Moog machines did better as they had keyboards and fit the classical image of composition, whereas Subotnick had specified that the Buchla shouldn’t have a keyboard as he didn’t want to (re)-produce conventional music with it and Buchla continued to resist keyboards, instead developing the analogue sequencer, the full potential of which Subotnick demonstrated to him. The film compares the two breakthrough works emerging from the two sides, Walter Carlos’ Switched on Bach and Morton Subotnick’s more obscure Silver Apples of the Moon (which ironically was produced on the East Coast after his move to New York).

The film traces the emergence of new competitors such as the ARP 2500, EMS Synthi 100 and Roland 100M that arrived in the wake of the Moog and Buchla. It shows how during the course of the 1970s modular synthesis shifted from being available only to institutional composers or God-like rock superstars, to becoming accessible to the misfits and malcontents of the nascent industrial movement, strongly represented in the film by figures including Mute’s Daniel Miller and Throbbing Gristle’s Chris Carter, who discusses how he built his own devices and the hostility that electronic music produced, not just among the wider public but also from Punks. As John Foxx explains, synthesisers were associated with Pink Floyd and it took time for a more radical use mode of synthesis to become established.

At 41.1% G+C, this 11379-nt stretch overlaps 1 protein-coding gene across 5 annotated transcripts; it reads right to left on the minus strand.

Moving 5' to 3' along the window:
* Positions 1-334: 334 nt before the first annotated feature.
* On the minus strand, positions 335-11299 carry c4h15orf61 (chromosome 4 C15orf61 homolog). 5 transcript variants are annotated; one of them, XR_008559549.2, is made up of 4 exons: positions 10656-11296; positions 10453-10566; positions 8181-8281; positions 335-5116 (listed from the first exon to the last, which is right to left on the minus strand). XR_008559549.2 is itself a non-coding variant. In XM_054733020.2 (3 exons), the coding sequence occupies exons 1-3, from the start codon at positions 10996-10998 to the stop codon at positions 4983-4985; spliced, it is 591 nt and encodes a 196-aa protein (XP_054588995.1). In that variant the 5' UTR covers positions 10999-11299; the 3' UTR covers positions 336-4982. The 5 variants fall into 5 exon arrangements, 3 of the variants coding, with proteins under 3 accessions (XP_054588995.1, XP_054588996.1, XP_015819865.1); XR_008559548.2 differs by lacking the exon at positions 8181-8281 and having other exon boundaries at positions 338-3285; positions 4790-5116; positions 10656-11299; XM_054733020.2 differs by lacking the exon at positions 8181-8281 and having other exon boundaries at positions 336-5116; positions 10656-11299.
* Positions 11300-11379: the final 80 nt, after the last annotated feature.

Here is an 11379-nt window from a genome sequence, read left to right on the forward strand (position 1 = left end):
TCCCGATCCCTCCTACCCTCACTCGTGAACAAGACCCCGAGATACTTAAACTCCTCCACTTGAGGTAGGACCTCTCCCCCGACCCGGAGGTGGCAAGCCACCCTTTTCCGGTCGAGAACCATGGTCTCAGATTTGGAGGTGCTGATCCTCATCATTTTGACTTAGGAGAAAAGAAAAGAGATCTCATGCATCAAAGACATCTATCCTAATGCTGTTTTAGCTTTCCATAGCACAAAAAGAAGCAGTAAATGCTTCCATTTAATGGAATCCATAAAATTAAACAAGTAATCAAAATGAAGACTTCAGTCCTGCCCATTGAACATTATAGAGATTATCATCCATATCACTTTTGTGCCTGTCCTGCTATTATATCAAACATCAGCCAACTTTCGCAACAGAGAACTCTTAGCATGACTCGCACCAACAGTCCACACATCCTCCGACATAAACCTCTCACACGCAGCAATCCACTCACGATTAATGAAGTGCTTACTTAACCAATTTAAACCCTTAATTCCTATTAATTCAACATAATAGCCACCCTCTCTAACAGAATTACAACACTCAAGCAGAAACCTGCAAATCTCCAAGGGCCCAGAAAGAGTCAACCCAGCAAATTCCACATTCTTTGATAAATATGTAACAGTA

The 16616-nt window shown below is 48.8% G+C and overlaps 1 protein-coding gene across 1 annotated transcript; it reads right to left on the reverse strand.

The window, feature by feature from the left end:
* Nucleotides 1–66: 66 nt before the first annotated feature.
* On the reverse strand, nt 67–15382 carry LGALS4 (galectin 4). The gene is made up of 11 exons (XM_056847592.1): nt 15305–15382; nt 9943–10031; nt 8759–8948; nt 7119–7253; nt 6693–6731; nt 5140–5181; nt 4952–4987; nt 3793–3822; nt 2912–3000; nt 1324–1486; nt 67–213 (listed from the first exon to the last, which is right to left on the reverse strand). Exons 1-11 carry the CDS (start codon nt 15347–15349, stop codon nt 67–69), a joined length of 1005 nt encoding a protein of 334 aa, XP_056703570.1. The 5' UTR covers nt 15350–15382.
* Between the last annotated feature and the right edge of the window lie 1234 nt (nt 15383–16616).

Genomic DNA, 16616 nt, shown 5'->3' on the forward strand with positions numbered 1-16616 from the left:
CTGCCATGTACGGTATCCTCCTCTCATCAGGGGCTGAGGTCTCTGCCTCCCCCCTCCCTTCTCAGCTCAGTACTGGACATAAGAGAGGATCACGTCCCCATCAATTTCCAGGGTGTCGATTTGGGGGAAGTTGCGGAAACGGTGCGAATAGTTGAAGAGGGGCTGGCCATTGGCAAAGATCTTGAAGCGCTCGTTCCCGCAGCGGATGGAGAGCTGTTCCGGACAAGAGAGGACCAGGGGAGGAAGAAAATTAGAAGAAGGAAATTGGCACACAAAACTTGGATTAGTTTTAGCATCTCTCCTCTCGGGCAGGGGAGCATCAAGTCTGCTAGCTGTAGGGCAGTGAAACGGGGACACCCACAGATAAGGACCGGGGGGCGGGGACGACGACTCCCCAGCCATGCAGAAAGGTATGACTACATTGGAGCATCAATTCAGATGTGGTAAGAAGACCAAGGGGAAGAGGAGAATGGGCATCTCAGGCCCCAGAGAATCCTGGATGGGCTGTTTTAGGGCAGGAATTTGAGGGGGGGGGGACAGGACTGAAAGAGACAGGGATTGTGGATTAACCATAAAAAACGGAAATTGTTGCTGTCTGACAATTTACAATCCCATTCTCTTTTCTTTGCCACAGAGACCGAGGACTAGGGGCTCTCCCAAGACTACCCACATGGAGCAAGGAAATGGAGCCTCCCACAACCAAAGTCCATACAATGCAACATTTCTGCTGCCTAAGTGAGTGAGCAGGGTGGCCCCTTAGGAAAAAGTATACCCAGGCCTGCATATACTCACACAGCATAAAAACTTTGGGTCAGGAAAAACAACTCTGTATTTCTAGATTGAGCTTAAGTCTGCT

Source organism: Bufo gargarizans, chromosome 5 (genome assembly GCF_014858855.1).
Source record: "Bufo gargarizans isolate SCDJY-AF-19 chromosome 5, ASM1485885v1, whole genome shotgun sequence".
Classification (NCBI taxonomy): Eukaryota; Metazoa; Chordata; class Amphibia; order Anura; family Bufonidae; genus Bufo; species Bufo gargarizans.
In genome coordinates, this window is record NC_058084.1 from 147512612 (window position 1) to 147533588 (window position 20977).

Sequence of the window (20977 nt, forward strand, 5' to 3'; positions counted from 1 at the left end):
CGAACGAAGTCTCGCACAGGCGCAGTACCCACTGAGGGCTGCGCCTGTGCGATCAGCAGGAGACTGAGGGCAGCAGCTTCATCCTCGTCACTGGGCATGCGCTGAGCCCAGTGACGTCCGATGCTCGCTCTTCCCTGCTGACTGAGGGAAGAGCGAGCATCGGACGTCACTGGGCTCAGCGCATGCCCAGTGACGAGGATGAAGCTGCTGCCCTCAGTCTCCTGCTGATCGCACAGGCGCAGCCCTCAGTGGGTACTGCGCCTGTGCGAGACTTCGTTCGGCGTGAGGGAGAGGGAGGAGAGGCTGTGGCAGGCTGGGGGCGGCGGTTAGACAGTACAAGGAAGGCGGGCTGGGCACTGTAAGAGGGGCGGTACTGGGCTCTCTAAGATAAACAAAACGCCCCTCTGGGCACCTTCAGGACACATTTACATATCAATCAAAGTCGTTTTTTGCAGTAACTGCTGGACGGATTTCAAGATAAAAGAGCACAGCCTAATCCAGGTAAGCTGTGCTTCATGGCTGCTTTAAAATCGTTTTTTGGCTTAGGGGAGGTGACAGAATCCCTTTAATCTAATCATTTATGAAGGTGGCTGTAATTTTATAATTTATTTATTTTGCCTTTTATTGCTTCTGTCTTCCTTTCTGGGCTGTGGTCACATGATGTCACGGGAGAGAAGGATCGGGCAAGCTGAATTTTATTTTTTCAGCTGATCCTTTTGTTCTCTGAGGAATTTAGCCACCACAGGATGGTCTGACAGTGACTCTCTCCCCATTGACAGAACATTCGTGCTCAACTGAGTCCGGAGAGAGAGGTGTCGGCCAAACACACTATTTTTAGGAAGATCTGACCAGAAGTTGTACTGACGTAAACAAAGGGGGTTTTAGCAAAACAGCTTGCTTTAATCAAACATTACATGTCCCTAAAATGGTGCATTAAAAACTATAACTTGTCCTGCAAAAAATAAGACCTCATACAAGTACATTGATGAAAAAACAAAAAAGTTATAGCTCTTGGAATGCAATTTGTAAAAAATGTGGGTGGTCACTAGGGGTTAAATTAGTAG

We also hear from more popular figures such as Gary Numan and Erasure’s Vince Clarke before the film tracks developments during the 1980s, which the film tells us “were a dark time for modular synths”. With the advent of digital synthesisers and the Fairlight, the huge modular devices returned to the academic studios they had emerged from and for a time others were even dumped or sold off for scrap (something hard to imagine now that originals go for astronomical prices). Daniel Miller talks about the period in the early-mid 1980s when analogue was in the full-on retreat, a process halted by the advent of acid house and techno, forms that often prized the rawness of analogue.

The views of Meat Beat Manifesto’s Jack Dangers are also interesting and the scenes in his Hilltop Studio provide a hardcore dose of gear porn. Dangers dates to 1993 the first time the word ‘vintage’ was used in relation to synths. This illustrates how the film flows between social, musical and technical history, often drawing out precise turning points in the history of modular synthesis and the music it continues to generate.

Yet it was just as the original synths became ‘vintage’ that a tentative revival began, gradually spearheaded by figures such as Dieter Doepfer, pioneer of the compact and affordable Eurorack style of devices. From 1998 onwards new machines were again produced. Like their counterparts they were initially expensive but have become ever more accessible and popular, spurred on by an active scene of enthusiasts trying to enhance and extend the classic devices (which as Jeff Blenkinsop of The Analogue Lab reminds us are increasingly difficult and expensive to maintain). This part of the story is a chance for contributors such as Trent Reznor to castigate laptop production and pre-set sounds and welcome the revival that is “re-introducing the magic lost with Rolands, Korgs, Yamahas … scratch sample bullshit”.